Geosynthetics in Antarctica: Performance of a composite barrier system to contain hydrocarbon-contaminated soil after three years in the field

R. S. McWatters, R. K. Rowe, D. Wilkins, T. Spedding, D. Jones, L. Wise, J. Mets, D. Terry, G. Hince, W. P. Gates, V. Di Battista, M. Shoaib, A. Bouazza, I. Snape

Research output: Contribution to journalArticleResearchpeer-review

33 Citations (Scopus)

Abstract

An overview of the design and performance of geosynthetics in composite barrier systems for biopiles used to remediate hydrocarbon-contaminated soil at Casey Station, Antarctica, is presented. Seven instrumented biopiles were constructed over three field seasons. To minimize the risk of hydrocarbon migration to groundwater, composite barrier systems were used (each using different combinations of geosynthetic clay liners (GCLs), high density polyethylene (HDPE) geomembranes (GMB), and geotextiles (GTXs)). One biopile used a co-extruded geomembrane (HDPE with an ethylene vinyl alcohol (EVOH) core). The liner system was subject to a combination of coupled phenomena that could interact and affect the GMB–GCL composite barrier performance. The exposure conditions involved potential freeze–thaw cycling, hydration–desiccation cycles, cation exchange, direct and diffusive exposure to hydrocarbons. The effect of these phenomena was investigated by monitoring GCL and GMB sacrificial coupons. GCL coupons were placed between the main GCL component and the main geomembrane component of the composite liner and GMB coupons placed between the main GMB sheet and the GTX protection layer. Coupons were exhumed from the biopiles each year. The exhumed GCL field moisture content values ranged from 162% to 22%. After three (3) years in the field, GCL coupons that had undergone at least one hydration/desiccation cycle showed no significant change in swell index values or fluid loss values. The measured hydraulic conductivity of exhumed GCL coupons from Biopiles 1 and 2 (3 × 10−11 m s−1) was within the expected range and not significantly different from the values for virgin GCL. GMB coupons exhumed after three years from Biopiles 1 and 2 showed no significant change in oxidative induction time (OIT), melt flow index or tensile properties. Diffusion tests were performed as an index test for establishing the performance of the GMBs as a diffusive barrier to hydrocarbons, with permeation parameters for BTEX contaminants ranging from Pg = 0.9–9.2 × 10−13 m2 s−1 for the exhumed GMB (with values depending on the contaminant and GMB). These values were similar to the parameters obtained for virgin GMBs and there was no significant change with field exposure, with GMBs appearing to be performing well.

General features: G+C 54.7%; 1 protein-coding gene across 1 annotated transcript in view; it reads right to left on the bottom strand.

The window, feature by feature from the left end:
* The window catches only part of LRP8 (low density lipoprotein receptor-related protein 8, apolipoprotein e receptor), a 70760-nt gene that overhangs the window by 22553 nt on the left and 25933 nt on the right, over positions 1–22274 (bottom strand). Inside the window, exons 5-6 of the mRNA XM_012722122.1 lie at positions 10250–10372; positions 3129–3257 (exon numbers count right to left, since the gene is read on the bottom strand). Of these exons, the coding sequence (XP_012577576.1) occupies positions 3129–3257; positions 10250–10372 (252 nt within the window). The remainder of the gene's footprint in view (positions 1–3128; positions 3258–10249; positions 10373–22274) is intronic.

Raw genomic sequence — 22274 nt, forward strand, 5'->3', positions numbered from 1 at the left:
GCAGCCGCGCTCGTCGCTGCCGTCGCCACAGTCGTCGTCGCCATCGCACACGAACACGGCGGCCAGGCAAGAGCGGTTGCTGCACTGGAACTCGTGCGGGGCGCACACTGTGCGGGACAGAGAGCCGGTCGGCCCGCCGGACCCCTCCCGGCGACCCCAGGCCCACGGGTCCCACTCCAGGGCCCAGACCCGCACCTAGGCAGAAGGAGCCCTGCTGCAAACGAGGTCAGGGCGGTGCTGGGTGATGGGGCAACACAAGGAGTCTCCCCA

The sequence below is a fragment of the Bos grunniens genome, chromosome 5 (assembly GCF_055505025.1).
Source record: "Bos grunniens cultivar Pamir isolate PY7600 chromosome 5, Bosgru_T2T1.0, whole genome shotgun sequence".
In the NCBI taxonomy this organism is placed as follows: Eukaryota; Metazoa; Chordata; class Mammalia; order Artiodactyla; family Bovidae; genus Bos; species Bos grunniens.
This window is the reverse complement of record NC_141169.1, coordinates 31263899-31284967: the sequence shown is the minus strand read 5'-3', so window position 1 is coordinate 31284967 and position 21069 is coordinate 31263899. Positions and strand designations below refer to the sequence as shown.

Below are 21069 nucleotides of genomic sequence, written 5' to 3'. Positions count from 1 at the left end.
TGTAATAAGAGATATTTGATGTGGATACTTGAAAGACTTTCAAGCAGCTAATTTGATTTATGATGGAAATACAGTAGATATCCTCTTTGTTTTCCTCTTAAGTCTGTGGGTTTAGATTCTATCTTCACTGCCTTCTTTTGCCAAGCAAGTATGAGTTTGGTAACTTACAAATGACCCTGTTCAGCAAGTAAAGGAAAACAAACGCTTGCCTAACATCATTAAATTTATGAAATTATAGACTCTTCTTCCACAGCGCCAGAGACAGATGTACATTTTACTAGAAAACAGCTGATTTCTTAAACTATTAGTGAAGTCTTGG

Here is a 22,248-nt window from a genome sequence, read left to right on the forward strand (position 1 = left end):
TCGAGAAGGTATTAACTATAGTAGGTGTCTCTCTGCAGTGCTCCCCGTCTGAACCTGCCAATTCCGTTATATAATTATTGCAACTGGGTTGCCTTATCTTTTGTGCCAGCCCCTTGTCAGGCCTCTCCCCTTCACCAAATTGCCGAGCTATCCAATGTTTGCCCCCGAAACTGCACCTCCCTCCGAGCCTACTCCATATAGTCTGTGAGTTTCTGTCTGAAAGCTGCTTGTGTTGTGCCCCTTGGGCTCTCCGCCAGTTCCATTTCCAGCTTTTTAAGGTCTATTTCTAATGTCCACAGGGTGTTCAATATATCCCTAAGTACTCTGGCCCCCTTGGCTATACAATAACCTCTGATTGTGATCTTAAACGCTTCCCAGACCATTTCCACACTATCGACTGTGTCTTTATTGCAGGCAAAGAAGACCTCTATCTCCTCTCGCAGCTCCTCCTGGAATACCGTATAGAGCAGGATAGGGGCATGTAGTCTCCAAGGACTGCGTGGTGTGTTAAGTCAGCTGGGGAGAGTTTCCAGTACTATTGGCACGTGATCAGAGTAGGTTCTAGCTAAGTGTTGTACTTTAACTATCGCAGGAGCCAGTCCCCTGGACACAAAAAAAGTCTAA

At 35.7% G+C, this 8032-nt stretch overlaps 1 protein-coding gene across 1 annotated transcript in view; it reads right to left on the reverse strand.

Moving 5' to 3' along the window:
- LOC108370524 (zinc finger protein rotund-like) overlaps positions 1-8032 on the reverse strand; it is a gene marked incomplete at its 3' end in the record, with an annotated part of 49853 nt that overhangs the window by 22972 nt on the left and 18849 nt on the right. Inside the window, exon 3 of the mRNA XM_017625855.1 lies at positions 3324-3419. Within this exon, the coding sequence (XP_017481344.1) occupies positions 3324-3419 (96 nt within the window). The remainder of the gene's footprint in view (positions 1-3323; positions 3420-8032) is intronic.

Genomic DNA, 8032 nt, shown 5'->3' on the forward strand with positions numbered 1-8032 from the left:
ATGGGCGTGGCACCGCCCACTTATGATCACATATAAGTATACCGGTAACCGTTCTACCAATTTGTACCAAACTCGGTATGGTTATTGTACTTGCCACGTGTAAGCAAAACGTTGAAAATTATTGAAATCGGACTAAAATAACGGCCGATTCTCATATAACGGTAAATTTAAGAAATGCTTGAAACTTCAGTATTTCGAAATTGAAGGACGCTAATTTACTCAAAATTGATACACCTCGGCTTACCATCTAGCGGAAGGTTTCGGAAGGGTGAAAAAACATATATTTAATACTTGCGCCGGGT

Original languageEnglish
Pages (from-to)673-685
Number of pages13
JournalGeotextiles and Geomembranes
Volume44
Issue number5
DOIs
Publication statusPublished - 1 Oct 2016

Keywords

  • Biopiles
  • Cold regions engineering
  • GCL
  • Geomembranes
  • Hydration
  • Remediation

Cite this